Counties, farmers working together to mitigate phosphorus pollution

The Yahara Watershed Improvement Network kept 40,000 pounds of phosphorus out of the environment last year in partnership with county governments and local farmers.

The Yahara Lakes chain includes Madison’s largest lakes, Monona and Mendota, as well as Lakes Wingra, Waubesa and Kegonsa. They’re all found in Dane County, though the Yahara River snakes down into Rock County as well, where more than 26,000 acres of the watershed are located.

Yahara WINS and its partners aim to reduce phosphorus pollution by 96,000 pounds per year in the next 20 years to meet certain environmental goals. Last year’s efforts achieved more than 40 percent of that goal.

Participating groups include Dane County, Rock County, farmers and other community members in the region.

Members of the nonprofit group Yahara Pride Farms held back 18,859 pounds last year, and Dane County reported holding back 18,015 pounds. More modest results came from Rock County — 566 pounds — and Yahara WINS itself, which held back 2,629 pounds.

Martye Griffin is executive committee president for Yahara WINS. He says 2017 was the first full year of pollution reduction efforts from the current partnership, and results “represent a significant reduction in phosphorus from the documented practices.”

But, he says, phosphorus in the watershed can also be affected by precipitation and harsh weather, including both the “timing and intensity” of storms. Because of that factor, he says water sampling reports may not reflect the progress made so far, and may not for several years.

Looking ahead to the 20-year lifespan of the project, Griffin says both new and continuing efforts are “expected to achieve water quality goals.”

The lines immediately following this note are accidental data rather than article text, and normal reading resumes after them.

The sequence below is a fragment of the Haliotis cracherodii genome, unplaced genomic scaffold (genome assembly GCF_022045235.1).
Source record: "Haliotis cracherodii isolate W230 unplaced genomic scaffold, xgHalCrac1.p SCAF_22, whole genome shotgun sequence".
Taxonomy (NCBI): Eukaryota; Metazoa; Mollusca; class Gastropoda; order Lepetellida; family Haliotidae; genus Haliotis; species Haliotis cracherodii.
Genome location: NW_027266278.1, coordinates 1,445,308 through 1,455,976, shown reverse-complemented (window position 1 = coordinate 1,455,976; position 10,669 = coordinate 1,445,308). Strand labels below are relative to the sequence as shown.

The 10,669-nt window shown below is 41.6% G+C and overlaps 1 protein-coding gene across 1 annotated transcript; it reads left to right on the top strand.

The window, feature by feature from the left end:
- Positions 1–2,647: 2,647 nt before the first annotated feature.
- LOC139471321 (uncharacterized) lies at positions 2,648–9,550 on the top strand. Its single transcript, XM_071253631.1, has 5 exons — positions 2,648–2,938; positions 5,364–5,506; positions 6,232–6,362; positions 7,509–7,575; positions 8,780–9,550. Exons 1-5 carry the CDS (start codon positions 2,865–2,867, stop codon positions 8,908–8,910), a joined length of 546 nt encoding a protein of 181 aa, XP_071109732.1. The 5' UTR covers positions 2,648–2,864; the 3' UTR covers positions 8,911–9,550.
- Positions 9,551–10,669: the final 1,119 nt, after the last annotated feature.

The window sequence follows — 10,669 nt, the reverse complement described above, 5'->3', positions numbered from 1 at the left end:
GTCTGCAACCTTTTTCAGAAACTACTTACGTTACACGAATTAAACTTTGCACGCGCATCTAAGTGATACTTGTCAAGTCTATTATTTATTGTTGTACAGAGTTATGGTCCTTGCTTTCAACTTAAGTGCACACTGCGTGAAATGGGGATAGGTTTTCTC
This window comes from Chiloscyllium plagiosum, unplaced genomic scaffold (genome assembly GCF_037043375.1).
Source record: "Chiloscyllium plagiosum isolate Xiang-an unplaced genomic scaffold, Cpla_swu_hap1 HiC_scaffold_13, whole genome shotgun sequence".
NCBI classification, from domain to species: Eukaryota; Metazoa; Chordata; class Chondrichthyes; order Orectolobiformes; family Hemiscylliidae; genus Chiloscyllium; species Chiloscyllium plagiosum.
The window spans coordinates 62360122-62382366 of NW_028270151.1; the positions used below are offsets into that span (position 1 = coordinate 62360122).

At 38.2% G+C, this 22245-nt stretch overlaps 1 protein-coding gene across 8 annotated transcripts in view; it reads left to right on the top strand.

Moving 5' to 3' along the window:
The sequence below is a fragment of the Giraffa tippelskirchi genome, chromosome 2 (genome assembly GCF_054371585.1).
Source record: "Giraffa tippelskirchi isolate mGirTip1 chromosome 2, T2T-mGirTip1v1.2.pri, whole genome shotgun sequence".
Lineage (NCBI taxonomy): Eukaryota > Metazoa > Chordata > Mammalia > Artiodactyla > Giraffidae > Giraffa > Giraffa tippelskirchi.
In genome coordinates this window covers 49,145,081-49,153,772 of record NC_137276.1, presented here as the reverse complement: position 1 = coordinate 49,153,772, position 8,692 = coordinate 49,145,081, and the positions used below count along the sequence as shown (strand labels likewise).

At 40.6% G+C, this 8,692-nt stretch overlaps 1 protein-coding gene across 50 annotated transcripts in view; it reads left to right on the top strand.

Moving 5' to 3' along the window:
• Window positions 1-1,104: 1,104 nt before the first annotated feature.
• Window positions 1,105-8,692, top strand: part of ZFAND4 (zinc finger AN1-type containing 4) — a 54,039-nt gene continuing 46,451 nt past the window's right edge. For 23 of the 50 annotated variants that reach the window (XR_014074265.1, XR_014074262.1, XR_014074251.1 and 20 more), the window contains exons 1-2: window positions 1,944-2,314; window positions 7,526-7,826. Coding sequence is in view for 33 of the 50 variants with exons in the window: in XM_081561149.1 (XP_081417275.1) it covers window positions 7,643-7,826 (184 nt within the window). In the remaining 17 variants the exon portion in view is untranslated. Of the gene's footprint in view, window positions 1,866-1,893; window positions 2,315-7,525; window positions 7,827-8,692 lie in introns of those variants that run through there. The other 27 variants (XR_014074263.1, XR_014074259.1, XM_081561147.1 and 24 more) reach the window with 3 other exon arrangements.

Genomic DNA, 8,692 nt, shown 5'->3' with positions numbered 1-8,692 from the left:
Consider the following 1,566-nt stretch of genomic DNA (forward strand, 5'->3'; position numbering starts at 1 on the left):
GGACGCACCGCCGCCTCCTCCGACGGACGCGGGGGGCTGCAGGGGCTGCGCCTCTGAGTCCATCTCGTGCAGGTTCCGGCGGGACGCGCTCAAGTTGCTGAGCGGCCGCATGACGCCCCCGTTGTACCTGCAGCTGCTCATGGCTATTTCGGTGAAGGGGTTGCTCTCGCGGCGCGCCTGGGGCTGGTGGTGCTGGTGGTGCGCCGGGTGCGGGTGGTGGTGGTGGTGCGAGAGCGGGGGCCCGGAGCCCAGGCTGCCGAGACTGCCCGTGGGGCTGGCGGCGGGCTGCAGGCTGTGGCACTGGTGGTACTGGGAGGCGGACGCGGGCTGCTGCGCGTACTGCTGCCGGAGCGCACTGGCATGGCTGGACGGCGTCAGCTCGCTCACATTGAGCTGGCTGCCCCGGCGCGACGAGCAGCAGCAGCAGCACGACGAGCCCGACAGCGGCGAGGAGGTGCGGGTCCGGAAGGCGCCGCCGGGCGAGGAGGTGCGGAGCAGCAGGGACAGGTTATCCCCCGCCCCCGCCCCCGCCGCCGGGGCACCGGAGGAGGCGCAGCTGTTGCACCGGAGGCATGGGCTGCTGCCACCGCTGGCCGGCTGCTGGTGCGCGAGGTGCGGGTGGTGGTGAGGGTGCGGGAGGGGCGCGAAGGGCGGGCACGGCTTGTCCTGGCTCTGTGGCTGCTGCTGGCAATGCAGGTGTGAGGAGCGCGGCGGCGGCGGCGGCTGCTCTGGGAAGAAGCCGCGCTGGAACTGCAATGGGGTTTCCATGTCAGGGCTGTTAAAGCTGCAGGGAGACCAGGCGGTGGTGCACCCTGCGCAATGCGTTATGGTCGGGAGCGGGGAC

“We can estimate that our collaborative approach will save local residents $13.5 million per year while achieving better environmental results than any single entity could accomplish,” Griffin wrote in a recent report from the group. “Reducing phosphorus at the source is far more cost effective than spending on expensive infrastructure and energy to recover phosphorus from our waters.”

Some of the strategies for farmers to reduce phosphorus runoff and pollution include: planting cover crops and other “harvestable buffers” to shore up stream banks; adding manure to the soil with less physical disturbance; leaf waste management; and stormwater management.

Yahara WINS made new partnerships with Rock County, the Town of Burke and the Clean Lakes Alliance last year. With the addition of these partners, 24 governmental bodies are now funding the project, according to a release.

The effort started in 2012 with leadership from the Madison Metropolitan Sewerage District, and launched full-scale efforts early last year. Yahara WINS also provides grants for urban and rural phosphorus reduction projects.

See the group’s 2017 report:

–By Alex Moe